Today is the third anniversary of the deaths in Guantánamo of three prisoners, Ali al-Salami, Mani al-Utaybi and Yasser al-Zahrani. The anniversary comes just two weeks after the second anniversary of the death of Abdul Rahman al-Amri, the fourth prisoner to die in mysterious circumstances, and just eight days after the death of a fifth prisoner, Muhammad Salih. The authorities maintain that the men died by committing suicide, although doubts about this explanation have repeatedly been voiced by former prisoners. However, it is also significant that all five men were long-term hunger strikers.

Cageprisoners is marking this sad anniversary with a brief report about the Guantánamo hunger strikers, and the dreadful toll that  rolonged starvation – and brutal force-feeding, which is the response of the US military – exacts on prisoners held, for the most part, without charge or trial in a seemingly endless legal limbo. Force-feeding involves prisoners being strapped into a restraint chair and force-fed twice daily against their will, through an agonizing process that involves having a tube inserted into the stomach through the nose.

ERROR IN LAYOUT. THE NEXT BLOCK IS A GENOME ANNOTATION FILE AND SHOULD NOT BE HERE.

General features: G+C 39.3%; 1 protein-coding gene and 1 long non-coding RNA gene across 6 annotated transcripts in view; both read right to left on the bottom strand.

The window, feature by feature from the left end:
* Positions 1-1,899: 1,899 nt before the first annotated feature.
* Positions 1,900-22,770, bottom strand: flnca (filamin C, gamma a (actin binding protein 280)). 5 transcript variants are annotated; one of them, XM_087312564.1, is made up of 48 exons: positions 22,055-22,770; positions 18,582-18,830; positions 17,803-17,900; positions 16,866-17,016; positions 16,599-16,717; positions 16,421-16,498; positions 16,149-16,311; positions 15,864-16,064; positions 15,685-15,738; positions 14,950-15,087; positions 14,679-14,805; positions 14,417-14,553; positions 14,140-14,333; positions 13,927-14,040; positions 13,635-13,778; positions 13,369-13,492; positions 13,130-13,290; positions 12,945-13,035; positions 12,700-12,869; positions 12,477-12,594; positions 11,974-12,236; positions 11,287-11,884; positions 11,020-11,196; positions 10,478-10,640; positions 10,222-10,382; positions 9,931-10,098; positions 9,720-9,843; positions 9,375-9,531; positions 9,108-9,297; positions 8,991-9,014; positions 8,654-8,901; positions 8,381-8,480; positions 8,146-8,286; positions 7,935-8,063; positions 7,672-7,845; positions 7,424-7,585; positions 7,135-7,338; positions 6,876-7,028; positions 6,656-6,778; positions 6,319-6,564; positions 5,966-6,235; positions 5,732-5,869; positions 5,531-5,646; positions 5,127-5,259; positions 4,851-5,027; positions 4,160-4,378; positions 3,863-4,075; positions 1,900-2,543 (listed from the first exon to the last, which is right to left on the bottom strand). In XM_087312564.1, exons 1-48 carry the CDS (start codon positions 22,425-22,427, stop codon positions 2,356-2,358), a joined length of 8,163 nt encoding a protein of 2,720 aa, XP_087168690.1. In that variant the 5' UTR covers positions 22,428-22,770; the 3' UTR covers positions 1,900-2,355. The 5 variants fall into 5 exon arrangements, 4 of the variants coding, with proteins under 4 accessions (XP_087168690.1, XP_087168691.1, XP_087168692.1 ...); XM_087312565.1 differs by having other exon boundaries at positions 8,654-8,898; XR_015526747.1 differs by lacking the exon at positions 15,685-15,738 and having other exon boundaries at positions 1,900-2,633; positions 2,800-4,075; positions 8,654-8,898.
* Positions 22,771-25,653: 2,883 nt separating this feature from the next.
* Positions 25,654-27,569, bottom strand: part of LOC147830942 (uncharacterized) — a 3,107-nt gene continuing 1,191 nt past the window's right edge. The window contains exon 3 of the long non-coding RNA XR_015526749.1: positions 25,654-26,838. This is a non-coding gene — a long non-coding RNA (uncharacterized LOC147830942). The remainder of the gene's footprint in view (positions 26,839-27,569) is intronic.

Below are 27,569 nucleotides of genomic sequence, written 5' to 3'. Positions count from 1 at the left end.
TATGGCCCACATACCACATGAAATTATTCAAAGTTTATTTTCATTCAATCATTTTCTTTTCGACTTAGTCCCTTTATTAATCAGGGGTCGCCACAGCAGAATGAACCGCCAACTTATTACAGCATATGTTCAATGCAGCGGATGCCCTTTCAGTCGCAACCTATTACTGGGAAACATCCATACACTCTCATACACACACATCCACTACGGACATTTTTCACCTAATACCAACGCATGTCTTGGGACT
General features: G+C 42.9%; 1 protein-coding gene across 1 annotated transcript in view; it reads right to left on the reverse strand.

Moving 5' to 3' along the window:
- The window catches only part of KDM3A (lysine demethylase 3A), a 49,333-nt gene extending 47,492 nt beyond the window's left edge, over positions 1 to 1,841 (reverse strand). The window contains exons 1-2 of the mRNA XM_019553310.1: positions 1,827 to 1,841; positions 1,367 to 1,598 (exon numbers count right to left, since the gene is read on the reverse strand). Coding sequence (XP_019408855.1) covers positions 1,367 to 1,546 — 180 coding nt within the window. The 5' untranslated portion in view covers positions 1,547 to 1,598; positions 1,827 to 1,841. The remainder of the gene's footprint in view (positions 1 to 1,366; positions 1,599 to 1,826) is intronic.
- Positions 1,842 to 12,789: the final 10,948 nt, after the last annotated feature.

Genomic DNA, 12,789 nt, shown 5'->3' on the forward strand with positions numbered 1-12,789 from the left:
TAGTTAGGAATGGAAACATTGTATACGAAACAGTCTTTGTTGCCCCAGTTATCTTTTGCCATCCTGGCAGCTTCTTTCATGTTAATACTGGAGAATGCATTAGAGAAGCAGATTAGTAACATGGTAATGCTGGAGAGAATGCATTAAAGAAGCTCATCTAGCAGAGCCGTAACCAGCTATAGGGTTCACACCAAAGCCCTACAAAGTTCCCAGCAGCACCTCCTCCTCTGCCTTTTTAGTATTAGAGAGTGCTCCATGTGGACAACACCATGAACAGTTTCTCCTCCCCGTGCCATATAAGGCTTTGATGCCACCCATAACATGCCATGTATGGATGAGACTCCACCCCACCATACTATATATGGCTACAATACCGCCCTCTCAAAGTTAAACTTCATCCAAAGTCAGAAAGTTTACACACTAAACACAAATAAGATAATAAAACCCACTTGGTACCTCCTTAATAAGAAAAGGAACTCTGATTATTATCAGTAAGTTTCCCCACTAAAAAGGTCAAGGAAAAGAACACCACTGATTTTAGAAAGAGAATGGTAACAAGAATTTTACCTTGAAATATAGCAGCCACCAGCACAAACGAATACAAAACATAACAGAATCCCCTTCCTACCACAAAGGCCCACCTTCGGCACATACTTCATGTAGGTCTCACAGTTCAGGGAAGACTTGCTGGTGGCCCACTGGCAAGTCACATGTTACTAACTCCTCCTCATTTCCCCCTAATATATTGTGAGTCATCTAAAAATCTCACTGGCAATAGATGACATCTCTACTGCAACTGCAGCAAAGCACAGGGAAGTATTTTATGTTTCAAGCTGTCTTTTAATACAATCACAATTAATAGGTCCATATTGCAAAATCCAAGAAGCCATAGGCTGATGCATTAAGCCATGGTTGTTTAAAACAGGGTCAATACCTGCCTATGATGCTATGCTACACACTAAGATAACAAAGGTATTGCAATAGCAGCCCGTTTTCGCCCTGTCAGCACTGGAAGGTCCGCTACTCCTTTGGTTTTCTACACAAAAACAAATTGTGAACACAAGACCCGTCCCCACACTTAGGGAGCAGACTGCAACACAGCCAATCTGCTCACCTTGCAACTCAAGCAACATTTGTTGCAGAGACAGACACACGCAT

In March 2007, the Pentagon released a series of documents, “Measurements of Heights and Weights of Individuals Detained by the  Department of Defense at Guantánamo Bay, Cuba,” which recorded, in numbing detail, the prisoners’ weights, from the date of their arrival and, in general, at monthly intervals thereafter until December 2006, when these particular records come to an end.

In the cases of prisoners on hunger strike, the weights were recorded at weekly intervals, and, in some cases, on a daily basis.
Unnoticed at the time of their release, these documents have not, until now, been analyzed in depth, but after conducting a comprehensive review of the documents I can reveal that the results demonstrate the extent to which the Pentagon’s prohibition on releasing any photos of the prisoners has enabled it to disguise a truly shocking fact: throughout Guantánamo’s history, one in ten of the total population – 80 prisoners in total – has, at some point, weighed less than 112 pounds (eight stone, or 50 kg), and 20 of these prisoners have weighed less than 98 pounds (seven stone, or 44 kg).

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(NOTE: CAGE represents cases of individuals based on the remit of our work. Supporting a case does not mean we agree with the views or actions of the individual. Content published on CAGE may not reflect the official position of our organisation.)